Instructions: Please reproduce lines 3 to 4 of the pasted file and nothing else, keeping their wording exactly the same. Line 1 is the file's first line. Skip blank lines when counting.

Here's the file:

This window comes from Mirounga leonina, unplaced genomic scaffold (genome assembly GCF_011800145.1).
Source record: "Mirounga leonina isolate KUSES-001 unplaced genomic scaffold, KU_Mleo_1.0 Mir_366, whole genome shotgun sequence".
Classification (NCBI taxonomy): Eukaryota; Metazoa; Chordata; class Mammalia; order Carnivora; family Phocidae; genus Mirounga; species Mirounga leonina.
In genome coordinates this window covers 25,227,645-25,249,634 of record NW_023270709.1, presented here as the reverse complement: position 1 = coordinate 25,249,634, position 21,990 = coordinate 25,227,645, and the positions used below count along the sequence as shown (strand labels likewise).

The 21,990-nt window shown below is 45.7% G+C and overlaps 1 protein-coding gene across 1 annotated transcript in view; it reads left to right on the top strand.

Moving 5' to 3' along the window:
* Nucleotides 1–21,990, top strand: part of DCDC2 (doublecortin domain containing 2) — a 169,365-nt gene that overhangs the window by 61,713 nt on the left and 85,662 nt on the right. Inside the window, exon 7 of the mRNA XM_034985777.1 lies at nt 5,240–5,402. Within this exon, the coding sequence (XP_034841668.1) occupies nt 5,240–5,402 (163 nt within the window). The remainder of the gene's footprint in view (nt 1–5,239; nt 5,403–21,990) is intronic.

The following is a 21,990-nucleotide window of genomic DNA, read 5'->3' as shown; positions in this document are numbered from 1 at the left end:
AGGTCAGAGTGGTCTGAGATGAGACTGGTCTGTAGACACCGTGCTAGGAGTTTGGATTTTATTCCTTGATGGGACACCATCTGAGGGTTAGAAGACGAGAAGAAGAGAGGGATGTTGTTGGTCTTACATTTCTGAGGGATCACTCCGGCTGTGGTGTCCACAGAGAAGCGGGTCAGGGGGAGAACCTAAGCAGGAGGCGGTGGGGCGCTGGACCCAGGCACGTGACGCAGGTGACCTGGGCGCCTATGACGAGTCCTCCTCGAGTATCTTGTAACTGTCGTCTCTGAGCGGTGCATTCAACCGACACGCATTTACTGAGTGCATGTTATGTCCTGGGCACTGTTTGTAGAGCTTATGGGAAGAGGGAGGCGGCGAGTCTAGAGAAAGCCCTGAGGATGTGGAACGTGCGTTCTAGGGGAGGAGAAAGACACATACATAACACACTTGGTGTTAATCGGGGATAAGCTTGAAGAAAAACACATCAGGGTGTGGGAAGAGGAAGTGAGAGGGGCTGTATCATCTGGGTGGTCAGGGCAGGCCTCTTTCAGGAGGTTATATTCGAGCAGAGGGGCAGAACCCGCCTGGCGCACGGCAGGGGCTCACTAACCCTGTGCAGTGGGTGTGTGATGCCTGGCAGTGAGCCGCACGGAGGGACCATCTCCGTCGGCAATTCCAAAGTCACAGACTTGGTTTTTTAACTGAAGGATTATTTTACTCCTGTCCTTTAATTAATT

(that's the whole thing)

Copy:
Classification (NCBI taxonomy): Eukaryota; Metazoa; Chordata; class Mammalia; order Carnivora; family Phocidae; genus Mirounga; species Mirounga leonina.
In genome coordinates this window covers 25,227,645-25,249,634 of record NW_023270709.1, presented here as the reverse complement: position 1 = coordinate 25,249,634, position 21,990 = coordinate 25,227,645, and the positions used below count along the sequence as shown (strand labels likewise).